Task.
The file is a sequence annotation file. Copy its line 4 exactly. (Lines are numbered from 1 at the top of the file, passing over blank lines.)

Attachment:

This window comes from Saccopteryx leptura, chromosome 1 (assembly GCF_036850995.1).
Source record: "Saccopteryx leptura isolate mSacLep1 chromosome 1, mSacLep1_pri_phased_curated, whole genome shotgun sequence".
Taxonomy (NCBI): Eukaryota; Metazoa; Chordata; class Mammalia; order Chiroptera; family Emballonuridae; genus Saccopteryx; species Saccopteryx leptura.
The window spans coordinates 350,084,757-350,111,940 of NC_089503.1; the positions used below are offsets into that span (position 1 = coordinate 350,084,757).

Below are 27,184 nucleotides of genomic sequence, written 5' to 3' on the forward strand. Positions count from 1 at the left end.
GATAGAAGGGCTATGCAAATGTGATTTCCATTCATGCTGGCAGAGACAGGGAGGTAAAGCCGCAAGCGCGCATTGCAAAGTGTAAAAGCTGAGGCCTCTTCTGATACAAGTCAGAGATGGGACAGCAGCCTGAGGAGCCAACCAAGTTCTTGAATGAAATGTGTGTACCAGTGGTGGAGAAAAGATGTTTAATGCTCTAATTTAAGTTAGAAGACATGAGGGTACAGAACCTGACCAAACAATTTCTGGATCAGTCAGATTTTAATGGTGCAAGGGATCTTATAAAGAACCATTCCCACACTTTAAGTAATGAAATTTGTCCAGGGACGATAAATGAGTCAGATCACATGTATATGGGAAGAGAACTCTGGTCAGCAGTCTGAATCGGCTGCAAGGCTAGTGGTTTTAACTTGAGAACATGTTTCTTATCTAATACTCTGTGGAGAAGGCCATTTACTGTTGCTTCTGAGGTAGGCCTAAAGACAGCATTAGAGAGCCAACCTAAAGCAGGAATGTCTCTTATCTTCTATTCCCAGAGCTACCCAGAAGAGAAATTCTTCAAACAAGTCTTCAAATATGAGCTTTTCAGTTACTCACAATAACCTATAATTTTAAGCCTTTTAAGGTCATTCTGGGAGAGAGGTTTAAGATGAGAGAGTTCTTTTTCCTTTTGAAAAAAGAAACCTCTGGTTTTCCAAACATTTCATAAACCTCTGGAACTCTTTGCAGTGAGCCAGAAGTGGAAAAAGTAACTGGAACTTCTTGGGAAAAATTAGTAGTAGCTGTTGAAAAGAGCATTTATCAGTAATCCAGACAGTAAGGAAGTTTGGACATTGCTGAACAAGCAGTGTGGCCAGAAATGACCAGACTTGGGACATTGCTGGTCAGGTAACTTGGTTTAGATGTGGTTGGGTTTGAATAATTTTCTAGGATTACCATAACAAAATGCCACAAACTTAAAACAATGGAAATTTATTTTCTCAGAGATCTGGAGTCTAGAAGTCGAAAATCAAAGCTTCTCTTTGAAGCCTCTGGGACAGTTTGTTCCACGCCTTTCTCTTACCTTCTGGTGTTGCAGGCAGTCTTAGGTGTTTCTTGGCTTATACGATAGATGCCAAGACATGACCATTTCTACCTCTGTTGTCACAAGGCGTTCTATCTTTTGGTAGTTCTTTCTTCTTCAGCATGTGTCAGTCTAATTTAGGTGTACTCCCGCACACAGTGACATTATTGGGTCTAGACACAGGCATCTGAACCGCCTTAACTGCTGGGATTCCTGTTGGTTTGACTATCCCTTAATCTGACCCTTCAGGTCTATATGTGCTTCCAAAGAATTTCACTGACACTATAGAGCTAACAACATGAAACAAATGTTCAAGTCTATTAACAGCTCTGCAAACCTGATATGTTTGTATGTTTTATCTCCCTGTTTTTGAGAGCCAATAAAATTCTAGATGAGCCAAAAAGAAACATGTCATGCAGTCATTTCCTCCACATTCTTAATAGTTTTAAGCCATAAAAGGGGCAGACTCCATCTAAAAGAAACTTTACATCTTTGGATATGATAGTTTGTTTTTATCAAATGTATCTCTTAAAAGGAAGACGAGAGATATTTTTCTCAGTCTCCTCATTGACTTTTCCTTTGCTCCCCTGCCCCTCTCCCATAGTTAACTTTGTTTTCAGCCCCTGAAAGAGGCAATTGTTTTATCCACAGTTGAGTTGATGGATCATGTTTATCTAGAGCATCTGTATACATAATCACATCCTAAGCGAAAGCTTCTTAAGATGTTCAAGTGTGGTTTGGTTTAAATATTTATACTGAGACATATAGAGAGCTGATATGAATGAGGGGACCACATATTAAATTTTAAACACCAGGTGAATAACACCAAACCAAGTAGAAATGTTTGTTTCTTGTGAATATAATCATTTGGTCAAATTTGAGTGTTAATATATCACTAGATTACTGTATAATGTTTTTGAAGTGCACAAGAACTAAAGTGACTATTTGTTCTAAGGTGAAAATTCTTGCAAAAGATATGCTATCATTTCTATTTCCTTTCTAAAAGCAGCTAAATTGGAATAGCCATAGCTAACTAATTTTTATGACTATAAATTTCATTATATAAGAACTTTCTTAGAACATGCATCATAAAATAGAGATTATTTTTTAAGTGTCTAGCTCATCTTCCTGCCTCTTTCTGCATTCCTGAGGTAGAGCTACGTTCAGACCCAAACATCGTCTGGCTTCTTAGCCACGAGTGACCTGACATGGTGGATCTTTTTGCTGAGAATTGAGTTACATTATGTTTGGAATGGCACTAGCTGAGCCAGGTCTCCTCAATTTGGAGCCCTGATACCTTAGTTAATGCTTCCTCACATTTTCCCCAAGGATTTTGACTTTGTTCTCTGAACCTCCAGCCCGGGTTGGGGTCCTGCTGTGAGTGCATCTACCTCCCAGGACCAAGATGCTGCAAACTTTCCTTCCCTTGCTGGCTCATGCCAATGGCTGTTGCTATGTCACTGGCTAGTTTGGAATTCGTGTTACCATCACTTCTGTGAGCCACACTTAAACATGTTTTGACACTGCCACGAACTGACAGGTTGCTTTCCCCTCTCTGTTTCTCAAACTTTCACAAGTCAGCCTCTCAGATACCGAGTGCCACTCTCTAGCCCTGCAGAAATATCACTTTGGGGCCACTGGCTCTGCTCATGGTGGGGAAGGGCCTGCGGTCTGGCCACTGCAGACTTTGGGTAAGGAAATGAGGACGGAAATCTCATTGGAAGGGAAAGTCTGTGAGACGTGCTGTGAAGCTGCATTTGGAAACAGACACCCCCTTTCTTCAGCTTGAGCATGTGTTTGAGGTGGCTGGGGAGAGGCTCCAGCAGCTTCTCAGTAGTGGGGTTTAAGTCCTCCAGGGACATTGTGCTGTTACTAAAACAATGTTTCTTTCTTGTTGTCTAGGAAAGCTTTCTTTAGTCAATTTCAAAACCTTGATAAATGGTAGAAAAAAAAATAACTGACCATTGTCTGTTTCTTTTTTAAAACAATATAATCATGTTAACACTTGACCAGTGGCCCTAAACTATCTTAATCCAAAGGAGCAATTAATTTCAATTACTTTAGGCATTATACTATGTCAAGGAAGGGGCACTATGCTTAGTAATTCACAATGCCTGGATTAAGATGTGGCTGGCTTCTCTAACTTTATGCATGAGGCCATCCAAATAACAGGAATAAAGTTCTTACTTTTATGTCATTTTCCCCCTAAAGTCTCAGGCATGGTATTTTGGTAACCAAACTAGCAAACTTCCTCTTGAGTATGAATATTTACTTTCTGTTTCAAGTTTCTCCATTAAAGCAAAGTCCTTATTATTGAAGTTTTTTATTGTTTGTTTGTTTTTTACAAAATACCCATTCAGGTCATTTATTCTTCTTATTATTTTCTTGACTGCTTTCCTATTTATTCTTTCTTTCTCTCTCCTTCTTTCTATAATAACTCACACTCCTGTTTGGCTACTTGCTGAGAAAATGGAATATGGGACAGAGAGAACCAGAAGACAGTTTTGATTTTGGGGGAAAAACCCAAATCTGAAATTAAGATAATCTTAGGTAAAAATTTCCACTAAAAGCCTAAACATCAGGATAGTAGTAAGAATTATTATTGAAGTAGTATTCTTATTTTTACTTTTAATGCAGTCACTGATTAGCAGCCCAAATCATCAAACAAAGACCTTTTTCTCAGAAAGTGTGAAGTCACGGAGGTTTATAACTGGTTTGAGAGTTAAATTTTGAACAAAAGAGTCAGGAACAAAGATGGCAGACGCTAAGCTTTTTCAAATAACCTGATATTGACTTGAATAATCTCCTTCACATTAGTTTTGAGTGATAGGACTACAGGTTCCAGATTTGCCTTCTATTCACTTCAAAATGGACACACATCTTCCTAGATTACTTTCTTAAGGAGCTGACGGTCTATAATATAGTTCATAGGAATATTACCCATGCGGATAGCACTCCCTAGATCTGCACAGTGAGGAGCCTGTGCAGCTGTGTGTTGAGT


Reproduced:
The window spans coordinates 350,084,757-350,111,940 of NC_089503.1; the positions used below are offsets into that span (position 1 = coordinate 350,084,757).